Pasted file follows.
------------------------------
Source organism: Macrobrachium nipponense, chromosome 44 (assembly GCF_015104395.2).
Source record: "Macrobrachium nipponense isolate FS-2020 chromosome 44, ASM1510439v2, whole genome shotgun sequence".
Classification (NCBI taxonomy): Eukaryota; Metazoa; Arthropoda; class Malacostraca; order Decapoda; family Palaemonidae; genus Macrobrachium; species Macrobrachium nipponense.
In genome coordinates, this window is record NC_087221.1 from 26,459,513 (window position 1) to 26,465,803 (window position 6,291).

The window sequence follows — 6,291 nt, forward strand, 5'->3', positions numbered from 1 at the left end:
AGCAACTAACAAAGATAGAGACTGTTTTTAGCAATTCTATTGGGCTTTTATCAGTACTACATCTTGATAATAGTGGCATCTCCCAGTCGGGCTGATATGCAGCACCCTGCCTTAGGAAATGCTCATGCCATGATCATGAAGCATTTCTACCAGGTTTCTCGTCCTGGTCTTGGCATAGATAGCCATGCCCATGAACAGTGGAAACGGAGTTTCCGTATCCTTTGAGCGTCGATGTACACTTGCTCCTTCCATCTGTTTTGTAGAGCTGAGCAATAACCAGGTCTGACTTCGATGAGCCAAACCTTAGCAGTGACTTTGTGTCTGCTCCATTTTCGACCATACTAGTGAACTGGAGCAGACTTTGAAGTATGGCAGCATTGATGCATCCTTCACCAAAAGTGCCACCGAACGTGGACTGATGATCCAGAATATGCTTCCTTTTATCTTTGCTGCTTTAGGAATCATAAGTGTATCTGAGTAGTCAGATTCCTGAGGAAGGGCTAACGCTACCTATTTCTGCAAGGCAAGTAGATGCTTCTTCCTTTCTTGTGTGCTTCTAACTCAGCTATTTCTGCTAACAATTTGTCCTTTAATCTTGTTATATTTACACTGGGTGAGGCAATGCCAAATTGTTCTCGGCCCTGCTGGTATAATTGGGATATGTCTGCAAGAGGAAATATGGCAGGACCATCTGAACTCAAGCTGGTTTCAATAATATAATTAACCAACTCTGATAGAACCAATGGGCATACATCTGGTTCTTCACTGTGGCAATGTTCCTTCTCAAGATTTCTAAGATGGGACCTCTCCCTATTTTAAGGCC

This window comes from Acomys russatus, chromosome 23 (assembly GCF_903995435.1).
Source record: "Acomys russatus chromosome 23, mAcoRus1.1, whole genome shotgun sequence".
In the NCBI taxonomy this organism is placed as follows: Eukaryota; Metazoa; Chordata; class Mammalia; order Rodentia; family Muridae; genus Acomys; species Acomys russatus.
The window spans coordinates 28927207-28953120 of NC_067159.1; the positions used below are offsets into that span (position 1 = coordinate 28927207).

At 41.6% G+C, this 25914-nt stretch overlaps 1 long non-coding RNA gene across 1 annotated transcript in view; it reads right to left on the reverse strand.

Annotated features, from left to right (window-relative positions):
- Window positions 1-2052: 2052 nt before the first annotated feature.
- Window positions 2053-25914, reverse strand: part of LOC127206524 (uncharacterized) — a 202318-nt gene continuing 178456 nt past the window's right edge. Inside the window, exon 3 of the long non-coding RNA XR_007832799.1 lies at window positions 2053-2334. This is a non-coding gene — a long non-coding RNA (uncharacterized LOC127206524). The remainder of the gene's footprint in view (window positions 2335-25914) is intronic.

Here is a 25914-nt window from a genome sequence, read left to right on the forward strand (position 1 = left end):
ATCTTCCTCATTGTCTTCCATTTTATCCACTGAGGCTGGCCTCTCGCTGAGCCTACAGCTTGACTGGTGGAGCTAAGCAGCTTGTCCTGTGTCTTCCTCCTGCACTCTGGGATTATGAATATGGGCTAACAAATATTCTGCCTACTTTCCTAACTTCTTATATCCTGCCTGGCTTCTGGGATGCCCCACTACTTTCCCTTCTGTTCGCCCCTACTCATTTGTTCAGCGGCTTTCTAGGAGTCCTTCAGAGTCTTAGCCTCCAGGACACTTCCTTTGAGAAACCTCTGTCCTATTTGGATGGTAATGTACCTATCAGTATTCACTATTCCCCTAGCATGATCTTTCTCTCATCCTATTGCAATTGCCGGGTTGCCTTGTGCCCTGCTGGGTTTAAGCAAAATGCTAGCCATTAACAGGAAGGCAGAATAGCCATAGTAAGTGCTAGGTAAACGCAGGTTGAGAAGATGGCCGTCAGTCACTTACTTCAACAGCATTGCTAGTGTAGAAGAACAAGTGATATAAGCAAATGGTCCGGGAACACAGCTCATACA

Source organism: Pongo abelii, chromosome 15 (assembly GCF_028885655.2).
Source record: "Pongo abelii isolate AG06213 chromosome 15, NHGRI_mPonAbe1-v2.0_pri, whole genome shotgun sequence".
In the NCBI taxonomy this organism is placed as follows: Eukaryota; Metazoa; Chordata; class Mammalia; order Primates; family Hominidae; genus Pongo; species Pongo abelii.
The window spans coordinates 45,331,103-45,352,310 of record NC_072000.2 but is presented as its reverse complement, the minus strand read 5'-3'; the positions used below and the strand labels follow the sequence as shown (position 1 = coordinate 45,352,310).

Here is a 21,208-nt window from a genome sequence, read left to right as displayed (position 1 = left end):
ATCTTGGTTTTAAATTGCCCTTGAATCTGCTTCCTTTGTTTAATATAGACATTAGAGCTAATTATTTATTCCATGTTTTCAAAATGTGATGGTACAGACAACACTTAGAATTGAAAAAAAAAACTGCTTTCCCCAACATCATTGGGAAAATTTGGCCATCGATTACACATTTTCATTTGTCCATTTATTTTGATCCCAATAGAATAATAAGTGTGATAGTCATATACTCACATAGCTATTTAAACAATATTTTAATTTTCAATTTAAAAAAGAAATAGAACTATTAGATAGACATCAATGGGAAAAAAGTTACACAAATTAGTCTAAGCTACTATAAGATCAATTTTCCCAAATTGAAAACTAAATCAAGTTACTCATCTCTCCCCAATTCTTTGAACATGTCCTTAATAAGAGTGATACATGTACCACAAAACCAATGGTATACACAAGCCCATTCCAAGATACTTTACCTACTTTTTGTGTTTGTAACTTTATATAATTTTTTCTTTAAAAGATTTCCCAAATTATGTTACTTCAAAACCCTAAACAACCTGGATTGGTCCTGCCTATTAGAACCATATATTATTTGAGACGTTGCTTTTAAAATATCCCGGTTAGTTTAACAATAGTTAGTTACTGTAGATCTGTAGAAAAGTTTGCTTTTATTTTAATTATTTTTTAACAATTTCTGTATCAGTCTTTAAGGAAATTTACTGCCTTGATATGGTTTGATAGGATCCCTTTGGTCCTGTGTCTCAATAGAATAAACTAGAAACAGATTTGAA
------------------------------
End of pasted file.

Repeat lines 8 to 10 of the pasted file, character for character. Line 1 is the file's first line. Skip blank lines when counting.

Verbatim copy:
Source record: "Acomys russatus chromosome 23, mAcoRus1.1, whole genome shotgun sequence".
In the NCBI taxonomy this organism is placed as follows: Eukaryota; Metazoa; Chordata; class Mammalia; order Rodentia; family Muridae; genus Acomys; species Acomys russatus.
The window spans coordinates 28927207-28953120 of NC_067159.1; the positions used below are offsets into that span (position 1 = coordinate 28927207).